Tidings of Comfort and Joy

Happy Holidays, sweet friends and readers. I am picking up our story from my own laptop, after turning this little blog over to Jim, who shared his journey with Lyme Disease throughout the month of November.  One of the reasons Jim offered to write his own lyme “biography” is to reiterate what we have experienced in our own home, now three times over: every Lyme story has a different plot. Jim’s story resonated with so many Lyme sufferers, he almost broke the blogosphere. (A bit of hyperbole, but Word Press kept sending us kudos like “Boom!” and “Bam!: and “Way to Go!” which felt way better than it should have).

pills.pngAfter suffering for two years with an unknown enemy, the relief of a diagnosis gave Jim the energy to forge ahead with aggressive treatment. And within 20 MINUTES of swallowing the first handful of pills, the fog began to lift and Jim could again think and process information without the feeling of being in a tunnel. (If you’ve ever passed out, and on the way down noted that everyone’s voices were getting muffled and farther away…THAT’S how Jim described the Lyme brain fog.)  But he also 25994917_1643213659101154_3887435746114689873_nimmediately began to experience the downside of treatment, the side effects he had been warned about. Hindsight only offers the confirmation that we should have been — and needed to be — better prepared for what his regimen would entail. We could have put some buffers in place and asked for more help. We could have shored up the weak spots so we weren’t blindsided by what was to come.

So this is where I resume the story.  During the fall of 2016, armed with new treatment plans, Jim and I poured our energy into building a company and enjoying the bright spot that was our youngest’s last year of high school. We knew that our bandwidth for crisis was pretty thin, minuscule actually. But it also never occurred to us that Lyme would continue its march through our family. And because it’s so difficult to understand what’s happening when you’re in the middle of it, I now see that maybe the blessing of Jim and I “going first” was the gift of showing our kids that Lyme can be fought, and that seemingly unrelated symptoms can be (and often are) part of a systemic problem. That you aren’t crazy or lazy or burned out or a hypochondriac because you get sick every three weeks. And when this is all said and done, I think we will all agree that having Jim and I “go first” in our Lyme story was really the best scenario.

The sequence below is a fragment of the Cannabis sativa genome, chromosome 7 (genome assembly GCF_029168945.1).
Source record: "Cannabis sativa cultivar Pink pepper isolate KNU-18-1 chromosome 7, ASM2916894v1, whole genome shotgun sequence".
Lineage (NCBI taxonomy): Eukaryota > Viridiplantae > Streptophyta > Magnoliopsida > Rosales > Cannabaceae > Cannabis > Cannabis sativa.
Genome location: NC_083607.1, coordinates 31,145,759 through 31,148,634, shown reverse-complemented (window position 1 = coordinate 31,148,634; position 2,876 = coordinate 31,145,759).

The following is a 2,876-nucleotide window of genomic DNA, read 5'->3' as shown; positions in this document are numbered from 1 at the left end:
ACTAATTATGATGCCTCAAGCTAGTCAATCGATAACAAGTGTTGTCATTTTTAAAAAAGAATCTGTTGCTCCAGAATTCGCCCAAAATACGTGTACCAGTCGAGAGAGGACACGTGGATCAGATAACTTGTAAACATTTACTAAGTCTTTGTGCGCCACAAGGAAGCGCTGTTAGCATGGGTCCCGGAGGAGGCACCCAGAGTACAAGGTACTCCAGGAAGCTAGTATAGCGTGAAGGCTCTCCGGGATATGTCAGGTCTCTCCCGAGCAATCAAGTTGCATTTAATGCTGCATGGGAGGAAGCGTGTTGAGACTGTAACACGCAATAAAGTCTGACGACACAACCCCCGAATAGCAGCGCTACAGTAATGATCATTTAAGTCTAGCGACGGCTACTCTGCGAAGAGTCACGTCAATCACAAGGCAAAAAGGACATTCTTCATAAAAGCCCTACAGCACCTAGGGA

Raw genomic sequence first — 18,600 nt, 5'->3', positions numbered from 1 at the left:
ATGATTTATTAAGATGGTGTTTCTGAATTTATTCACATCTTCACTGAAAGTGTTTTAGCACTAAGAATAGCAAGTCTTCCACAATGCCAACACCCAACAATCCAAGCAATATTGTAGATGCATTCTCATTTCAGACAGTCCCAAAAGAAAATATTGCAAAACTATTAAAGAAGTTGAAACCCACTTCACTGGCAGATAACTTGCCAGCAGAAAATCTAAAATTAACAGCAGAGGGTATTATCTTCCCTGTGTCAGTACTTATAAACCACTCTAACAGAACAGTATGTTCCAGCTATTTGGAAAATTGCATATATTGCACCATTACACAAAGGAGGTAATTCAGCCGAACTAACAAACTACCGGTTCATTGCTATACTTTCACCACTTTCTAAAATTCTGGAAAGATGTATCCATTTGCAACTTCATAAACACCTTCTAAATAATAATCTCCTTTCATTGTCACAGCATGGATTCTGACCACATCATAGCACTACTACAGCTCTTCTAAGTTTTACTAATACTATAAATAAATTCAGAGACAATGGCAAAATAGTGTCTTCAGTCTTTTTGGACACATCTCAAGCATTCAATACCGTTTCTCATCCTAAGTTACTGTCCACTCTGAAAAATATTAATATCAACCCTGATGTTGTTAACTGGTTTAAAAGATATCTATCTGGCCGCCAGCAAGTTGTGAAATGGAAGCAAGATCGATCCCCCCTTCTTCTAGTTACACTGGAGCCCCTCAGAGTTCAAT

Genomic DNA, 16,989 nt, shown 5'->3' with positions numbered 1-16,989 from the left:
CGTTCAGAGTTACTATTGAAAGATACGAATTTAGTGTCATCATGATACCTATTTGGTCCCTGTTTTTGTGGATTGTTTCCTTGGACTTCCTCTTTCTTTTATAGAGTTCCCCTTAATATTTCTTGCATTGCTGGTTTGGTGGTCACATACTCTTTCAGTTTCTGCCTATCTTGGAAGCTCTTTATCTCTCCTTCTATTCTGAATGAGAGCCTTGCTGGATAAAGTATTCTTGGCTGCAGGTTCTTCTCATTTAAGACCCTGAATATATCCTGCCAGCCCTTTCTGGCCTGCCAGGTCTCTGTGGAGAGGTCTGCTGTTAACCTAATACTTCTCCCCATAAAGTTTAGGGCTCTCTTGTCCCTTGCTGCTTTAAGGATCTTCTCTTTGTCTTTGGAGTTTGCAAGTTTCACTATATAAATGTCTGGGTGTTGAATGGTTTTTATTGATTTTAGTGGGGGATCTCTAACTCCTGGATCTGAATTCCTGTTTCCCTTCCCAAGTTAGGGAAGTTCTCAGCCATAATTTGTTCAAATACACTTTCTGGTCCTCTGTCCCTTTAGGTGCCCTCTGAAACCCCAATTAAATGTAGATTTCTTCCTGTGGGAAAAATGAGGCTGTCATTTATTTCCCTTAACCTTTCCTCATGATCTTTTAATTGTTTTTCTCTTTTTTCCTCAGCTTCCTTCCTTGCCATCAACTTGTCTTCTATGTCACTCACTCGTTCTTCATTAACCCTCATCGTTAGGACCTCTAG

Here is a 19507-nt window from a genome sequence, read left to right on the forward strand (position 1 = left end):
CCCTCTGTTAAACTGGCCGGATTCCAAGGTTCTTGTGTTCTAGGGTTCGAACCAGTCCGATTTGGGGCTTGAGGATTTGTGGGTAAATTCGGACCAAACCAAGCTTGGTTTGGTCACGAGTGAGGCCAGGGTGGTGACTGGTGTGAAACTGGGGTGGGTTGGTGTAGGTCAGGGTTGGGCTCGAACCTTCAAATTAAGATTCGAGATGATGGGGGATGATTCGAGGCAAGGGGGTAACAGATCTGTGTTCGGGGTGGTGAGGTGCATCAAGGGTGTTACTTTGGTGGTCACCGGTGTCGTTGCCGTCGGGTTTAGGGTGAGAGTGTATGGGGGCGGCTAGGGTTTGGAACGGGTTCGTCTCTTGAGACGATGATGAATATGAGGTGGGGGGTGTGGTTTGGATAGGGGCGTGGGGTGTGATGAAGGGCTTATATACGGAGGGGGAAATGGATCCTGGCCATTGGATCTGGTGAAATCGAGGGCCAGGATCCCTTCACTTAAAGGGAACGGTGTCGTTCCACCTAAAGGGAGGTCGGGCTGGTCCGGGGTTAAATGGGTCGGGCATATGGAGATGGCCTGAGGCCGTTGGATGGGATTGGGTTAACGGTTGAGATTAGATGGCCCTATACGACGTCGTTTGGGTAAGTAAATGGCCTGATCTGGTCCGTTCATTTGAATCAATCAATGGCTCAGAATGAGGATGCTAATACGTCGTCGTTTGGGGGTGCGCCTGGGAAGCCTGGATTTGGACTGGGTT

KillI may now be grateful for the benefit of hindsight, but I’m even more grateful that we couldn’t peer around the corner into 2017. Day by day, and sometimes even hour by hour, was about all we could take. We had waded so far into the hell of Lyme treatment that we were unable to stop and ask for help. By the time I was able to surface and breathe and assess where we were, it was hard to even articulate what we needed. What we needed was a do-over, a time out, or a pause button, because the hits just kept coming.

Even now, one year later, relief washes over me when I think about where we were last year. I was in the middle of a time-consuming and experimental new treatment, Jim had begun an even more aggressive and unpredictable regimen, and a third diagnosis was cooking and looming. And THAT ONE absolutely wrecked us, leaving us stunned and changed and temporarily wounded. Friends and family were bewildered by what we couldn’t articulate…that three of us were sick and stressed and we didn’t have time to “do it right.”  I have leaned in for many families dealing with cancer and divorce and hospice and other unspeakable tragedies. I have trained caregivers and given countless talks about “the ring theory of care and how to walk into the mess that comes with illness and the emotional effects of treatment. So many asked “how can we help” or “just let us know what we can do” and some were offended that we didn’t. But we couldn’t — that  whole frontal lobe thing that enables someone to parcel and process and triage was frozen in crisis, because we DID NOT HAVE TIME to think about what we needed.

Jim and I have shared the highs and lows of parenting together. We were the keepers of tradition and family jokes and, while far from perfect, we tried to at least set an example with a shared love that guided our “ship.” But both of us were sick with the same disease, and affected in very different ways, and it appeared that one of our kids was being thrown into those waters as well.

So yes…this time last year I was frantic and frenetic, and I cried. Every. Single. Time. I left the house. And all I could think to do was wipe my face and walk back into it and do my best, which was often NOT.

As it has all along, this story will tumble out haphazardly, and only with permission. But I’ll give you a glimpse of where we are now. Because out of our little circle of six, half of us have been sick, and all of us are somehow scarred. But I will keep writing because every time we “put it out there” someone else raises a hand to ask a question about Lyme, and that redeems our mess even more. I have a pile of books that keep me going, and lately Anne Lamott has best reflected my scattered thoughts. 

“You are going to feel like hell if you never write the stuff that is tugging on the sleeves in your heart — your stories, visions, memories, songs: your truth, your version of things, in your voice. That is really all you have to offer us, and it’s why you were born…”